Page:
Severe thunderstorms will return to eastern Queensland during Saturday afternoon with damaging to locally destructive winds, large to giant hail and heavy rain.
Any isolated storms will be moving at blistering speeds from the northwest (storm-steering winds aloft exceed an impressive 110km/hr from the northwest on Saturday in some areas although the storms themselves won't move at this exact same speed).
Activity will sweep SEQ (although for the Downs, only some far eastern sections are in with a chance) on Saturday ahead of an approaching trough and front, with the main peak in the afternoon/early evening.
Most factors are very favourable ? very strong shear albeit a bit linear (up to 50 knots or more between the surface and middle atmosphere) and strong instability, aided further by cold air aloft moving across.
For those locations (not all) which get a severe storm, damaging winds will likely be the main threat, along with short bursts of locally intense rainfall and large hail are also possible but widespread high rainfall accumulations will be a bit difficult given the speed of the activity and a bit less moisture in the lower atmosphere (there may well be some more localised good accumulations though, likewise giant hail risk will probably be more localised than the wind hazard.
But how severe the cells get and how many there'll be, will depend on these factors: Whether many of the storms will remain as individual cells and therefore have a higher potential to cause giant hail and destructive winds (but they'd still be localised) due to less interference from other nearby storms, or whether they'll merge into a big rainy mess or a big band (in which case, there'd probably still be some severe cells embedded in it with damaging winds/hail/heavy rain, but the main threat would shift more towards locally heavy rainfall and straightline strong winds). If I had to bet money on it, I'd say the 1st scenario will probably occur during the early stages before starting to transition to the 2nd scenario later in the afternoon in some sections closer to the coast.
Whether any early development of cloud, showers, storms or patchy rain areas in the morning will remain localised enough for long enough so the atmosphere won't stabilise too much. Morning cloud cover and precipitation is always a risk whenever we have a strong upper level trough approaching but in tomorrow's case, the models I've seen don't have a huge amount of prolonged cloud and only a few have some brief localised precipitation in southwestern parts.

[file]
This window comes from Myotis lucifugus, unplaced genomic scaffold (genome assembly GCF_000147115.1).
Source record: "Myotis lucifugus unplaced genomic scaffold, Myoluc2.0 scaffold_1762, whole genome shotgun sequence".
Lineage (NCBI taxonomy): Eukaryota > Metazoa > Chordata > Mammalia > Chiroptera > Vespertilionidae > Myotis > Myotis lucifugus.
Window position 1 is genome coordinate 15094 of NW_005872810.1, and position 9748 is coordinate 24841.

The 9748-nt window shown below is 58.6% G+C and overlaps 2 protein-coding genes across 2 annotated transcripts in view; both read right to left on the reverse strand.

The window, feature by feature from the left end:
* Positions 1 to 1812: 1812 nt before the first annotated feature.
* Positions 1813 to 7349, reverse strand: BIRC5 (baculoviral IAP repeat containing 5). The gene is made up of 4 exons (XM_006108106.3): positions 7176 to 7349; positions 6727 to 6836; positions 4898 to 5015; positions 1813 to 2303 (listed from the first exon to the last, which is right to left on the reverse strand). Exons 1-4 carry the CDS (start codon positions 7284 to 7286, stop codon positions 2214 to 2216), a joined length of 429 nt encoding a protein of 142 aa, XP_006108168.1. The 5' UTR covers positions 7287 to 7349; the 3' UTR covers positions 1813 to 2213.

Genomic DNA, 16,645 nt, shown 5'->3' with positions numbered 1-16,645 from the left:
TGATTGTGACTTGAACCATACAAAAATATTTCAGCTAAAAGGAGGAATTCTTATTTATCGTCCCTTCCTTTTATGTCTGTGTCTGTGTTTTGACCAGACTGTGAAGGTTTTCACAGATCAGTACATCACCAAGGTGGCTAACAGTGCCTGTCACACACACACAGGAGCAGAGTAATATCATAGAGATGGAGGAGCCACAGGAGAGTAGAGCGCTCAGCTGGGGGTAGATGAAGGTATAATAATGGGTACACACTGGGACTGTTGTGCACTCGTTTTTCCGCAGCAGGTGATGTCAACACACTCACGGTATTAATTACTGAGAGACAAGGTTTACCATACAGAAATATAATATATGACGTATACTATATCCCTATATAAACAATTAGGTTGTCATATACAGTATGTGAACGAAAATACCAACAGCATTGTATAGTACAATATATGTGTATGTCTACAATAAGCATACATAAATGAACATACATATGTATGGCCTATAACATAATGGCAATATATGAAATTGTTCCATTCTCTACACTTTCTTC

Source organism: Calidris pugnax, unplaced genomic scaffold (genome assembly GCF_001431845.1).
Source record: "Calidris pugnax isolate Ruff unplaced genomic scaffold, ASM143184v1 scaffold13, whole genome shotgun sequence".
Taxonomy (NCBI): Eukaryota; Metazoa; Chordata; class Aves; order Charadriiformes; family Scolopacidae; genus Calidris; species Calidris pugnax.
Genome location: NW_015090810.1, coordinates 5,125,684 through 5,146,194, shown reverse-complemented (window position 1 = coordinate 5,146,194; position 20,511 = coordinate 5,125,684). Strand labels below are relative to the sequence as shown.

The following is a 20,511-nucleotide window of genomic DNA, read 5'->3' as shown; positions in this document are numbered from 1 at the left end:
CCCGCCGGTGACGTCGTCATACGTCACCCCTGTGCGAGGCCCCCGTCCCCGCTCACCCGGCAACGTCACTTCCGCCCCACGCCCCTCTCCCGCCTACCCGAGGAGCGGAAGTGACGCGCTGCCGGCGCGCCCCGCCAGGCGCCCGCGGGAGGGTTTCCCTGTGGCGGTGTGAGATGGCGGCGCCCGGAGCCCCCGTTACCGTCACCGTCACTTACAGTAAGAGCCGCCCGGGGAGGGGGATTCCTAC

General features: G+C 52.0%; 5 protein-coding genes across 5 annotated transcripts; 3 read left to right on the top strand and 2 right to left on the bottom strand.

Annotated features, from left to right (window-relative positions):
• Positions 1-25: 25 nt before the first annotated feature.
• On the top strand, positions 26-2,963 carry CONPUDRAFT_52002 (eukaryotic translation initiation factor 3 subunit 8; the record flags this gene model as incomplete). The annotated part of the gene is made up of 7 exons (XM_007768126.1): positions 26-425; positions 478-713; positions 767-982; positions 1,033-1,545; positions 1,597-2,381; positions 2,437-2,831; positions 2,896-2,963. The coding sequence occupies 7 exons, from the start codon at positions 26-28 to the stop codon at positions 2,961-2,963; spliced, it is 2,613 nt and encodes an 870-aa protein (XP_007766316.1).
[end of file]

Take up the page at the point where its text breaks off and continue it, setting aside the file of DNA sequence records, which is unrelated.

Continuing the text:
Whether there's enough of a moister north-northeasterly afternoon seabreeze onto the coast to add extra moisture. This can also cause a bit of a seabreeze front near the coast which in turn causes winds to change direction a bit more with height in the lower atmosphere ? this extra directional shear can then increase the chance of a few of the storms approaching the coast to start taking on supercell characteristics (tomorrow's shear away from the coast is fairly linear).
Whether or not the steering winds aloft as well as the shear will be too strong. Very strong steering winds can sometimes mean that storms don't have much time while still over land to reach their full potential after interacting with the seabreeze front before they race out to sea. Likewise, excessively strong shear can lean storms over so much that it starts disrupting the ideal structure they need for supercell development. Despite this though, the volatility of Saturday's setup means that severe storms and localised supercell development can't be ruled out.
Although there's no southerly wind change due on Saturday to lend a helping hand, this aspect shouldn't be much of a problem since there'll still be more than enough instability and shear to support strong storm potential.
Image 1: Automatically generated thunderstorm map. Image via Ken Kato